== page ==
Saturday, August 24, 2019
Joy and Contentment Always Accompany Saints
Saints sometimes feign ignorance although in reality they are omniscient. Saints, indeed, are difficult to make out from their external appearance or behaviour. They can be known only by one who is completely dedicated to God or one who lives in the prescribed sadhana. A saint can be recognized by one who has completely vacated his mind of all earthly desires and interests, and who has become totally blind to defects in others. A saint is like the flower of the green champaka; its haunting scent spreads far and wide, but the flower remains hidden in the green foliage of the parent bush. Similarly, felicity and contentment are unmistakably found where there is a saint, but he defies discovery because he lives outwardly like a common man.
We prattle glibly about philosophical matters while the saint silently lives philosophy. Saints stay unmoved even in trying circumstances. They are free of all doubt about God, while our minds are constantly shrouded in doubt. It is therefore that they live in changeless contentment while we grope in discontent. To remove this doubt we must alter our mental frame.
True companionship with a saint is only realized when we learn to like what he likes. The pride of doership is the basic cause of the limitations that the individual soul experiences; to get free of that pride is the real way to belong to the sadguru.
A sadhaka is an aspirant; he is likely sometimes to be right, sometimes to go wrong; whereas a siddha is always right. The mortification of the senses is only a means, not the end; the real aim is to have a constant awareness of God.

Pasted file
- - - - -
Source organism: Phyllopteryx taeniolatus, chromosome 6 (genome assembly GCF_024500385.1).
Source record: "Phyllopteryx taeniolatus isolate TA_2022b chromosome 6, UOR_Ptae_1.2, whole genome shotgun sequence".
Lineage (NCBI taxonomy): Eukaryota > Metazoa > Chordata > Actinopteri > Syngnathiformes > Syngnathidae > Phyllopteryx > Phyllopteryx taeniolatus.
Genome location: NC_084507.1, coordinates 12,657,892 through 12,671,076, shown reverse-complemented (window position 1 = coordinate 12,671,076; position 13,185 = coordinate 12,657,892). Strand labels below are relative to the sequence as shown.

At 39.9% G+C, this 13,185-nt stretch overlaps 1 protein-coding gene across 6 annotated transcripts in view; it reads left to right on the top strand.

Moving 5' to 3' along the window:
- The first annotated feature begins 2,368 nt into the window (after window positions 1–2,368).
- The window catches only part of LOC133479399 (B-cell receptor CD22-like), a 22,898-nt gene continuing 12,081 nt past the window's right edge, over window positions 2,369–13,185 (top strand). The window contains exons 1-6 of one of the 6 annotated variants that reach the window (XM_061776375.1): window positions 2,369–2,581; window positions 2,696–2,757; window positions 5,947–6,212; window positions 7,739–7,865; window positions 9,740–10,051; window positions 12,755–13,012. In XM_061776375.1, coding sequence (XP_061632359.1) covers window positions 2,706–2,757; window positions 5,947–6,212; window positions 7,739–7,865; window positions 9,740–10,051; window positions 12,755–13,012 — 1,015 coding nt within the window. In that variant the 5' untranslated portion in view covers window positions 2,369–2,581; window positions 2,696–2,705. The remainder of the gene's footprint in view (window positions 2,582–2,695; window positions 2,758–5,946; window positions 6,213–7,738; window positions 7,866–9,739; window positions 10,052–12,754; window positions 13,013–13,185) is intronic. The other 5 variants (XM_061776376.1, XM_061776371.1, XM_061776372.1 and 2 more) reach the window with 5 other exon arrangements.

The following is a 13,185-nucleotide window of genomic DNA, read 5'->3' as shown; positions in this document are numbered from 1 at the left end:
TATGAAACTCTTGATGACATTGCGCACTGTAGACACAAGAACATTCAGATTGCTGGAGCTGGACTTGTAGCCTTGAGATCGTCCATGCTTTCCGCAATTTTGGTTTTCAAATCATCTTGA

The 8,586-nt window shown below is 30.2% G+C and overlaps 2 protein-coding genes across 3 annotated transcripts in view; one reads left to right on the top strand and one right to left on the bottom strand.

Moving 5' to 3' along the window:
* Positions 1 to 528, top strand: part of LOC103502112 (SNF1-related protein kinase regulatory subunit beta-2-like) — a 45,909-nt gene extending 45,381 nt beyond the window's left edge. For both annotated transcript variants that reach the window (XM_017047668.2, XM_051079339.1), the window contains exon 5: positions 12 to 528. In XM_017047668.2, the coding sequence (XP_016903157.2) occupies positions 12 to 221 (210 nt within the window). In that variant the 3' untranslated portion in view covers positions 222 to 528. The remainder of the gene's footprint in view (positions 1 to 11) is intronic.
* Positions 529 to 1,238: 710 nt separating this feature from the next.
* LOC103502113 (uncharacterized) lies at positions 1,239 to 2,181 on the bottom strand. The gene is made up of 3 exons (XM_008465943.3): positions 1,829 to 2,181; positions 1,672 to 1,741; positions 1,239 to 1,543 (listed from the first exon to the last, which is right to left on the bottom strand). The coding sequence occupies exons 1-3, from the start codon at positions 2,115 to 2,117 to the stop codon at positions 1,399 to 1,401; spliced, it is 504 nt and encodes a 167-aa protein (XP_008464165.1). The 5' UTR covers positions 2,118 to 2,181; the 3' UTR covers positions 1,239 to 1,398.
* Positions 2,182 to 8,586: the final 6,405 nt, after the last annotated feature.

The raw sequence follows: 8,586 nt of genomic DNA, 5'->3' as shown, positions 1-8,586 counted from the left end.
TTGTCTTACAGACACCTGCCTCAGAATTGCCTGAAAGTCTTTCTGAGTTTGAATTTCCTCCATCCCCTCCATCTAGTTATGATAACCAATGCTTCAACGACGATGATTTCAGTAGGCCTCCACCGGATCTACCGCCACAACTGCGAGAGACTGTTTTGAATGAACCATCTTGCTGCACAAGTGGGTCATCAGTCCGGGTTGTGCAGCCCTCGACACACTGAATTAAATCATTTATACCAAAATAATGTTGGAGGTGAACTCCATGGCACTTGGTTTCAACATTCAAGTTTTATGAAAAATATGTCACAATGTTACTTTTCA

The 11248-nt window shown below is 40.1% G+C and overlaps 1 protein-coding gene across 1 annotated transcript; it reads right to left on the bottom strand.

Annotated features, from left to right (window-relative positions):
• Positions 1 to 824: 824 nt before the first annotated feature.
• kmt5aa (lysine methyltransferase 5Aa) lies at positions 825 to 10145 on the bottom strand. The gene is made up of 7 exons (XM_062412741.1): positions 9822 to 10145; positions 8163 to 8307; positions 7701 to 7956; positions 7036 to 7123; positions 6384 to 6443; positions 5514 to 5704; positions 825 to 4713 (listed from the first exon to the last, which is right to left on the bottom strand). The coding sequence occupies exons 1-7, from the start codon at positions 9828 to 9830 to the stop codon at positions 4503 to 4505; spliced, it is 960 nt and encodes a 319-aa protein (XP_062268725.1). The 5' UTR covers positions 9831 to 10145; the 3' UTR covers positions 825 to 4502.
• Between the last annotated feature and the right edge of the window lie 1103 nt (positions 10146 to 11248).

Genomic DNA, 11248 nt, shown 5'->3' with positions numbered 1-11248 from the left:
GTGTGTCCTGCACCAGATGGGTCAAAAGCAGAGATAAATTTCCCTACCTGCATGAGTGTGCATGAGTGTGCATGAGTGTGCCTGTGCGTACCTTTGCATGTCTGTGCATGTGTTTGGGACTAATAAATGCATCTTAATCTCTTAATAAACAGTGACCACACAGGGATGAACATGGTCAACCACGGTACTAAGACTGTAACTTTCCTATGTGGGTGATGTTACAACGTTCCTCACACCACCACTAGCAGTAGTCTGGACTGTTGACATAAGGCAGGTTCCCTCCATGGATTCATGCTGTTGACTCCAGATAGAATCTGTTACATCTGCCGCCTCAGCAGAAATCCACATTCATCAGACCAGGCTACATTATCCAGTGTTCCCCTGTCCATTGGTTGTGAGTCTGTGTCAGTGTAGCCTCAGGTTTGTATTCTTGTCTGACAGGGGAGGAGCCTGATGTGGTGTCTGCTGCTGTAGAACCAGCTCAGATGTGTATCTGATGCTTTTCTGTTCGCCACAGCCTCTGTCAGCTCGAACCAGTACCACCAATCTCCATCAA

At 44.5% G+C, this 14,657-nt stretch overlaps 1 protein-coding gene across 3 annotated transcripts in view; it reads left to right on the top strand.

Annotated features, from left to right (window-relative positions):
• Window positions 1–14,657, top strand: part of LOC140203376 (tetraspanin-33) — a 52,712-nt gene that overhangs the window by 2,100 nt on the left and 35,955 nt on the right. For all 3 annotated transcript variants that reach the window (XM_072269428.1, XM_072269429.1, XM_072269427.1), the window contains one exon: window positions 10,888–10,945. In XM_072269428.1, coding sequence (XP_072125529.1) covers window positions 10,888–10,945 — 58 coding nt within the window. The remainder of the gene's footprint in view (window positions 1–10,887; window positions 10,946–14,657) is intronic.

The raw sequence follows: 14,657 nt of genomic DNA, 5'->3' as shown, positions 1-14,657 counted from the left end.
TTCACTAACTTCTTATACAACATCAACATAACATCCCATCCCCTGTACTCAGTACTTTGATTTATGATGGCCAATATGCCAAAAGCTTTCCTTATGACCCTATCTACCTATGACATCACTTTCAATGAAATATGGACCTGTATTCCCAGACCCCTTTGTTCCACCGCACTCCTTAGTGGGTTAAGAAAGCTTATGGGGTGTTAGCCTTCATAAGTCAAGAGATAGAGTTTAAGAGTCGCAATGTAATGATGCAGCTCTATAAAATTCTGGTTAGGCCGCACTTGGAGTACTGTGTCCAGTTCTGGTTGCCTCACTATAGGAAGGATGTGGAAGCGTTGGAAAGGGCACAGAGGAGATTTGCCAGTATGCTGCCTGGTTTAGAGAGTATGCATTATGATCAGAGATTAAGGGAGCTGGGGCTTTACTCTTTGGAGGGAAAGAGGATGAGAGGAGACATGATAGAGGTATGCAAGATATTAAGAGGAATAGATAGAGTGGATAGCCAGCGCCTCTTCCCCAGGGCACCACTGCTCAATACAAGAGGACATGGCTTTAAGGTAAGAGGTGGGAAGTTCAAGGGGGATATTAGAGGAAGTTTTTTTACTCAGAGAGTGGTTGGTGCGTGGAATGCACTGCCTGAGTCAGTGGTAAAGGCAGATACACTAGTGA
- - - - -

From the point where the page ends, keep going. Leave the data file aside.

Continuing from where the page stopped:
Persons habituated to, interested in physical action, should first give up that interest by practicing to sit inactive in meditation, and acquire constant awareness of God. Failure in acquiring this awareness should not discourage or dissuade a person, but rather prompt him to fresh effort. In academic examinations, a failure naturally urges another attempt, but we often give up the spiritual quest if we do not succeed the first time. This is obviously unreasonable. God is truly like a father to us, just, but uncompromising; the saints, however, are like the mother, ever ready to condone, to pardon waywardness. The saints educate us by telling us about God. It behoves us to listen to them, to follow their advice.
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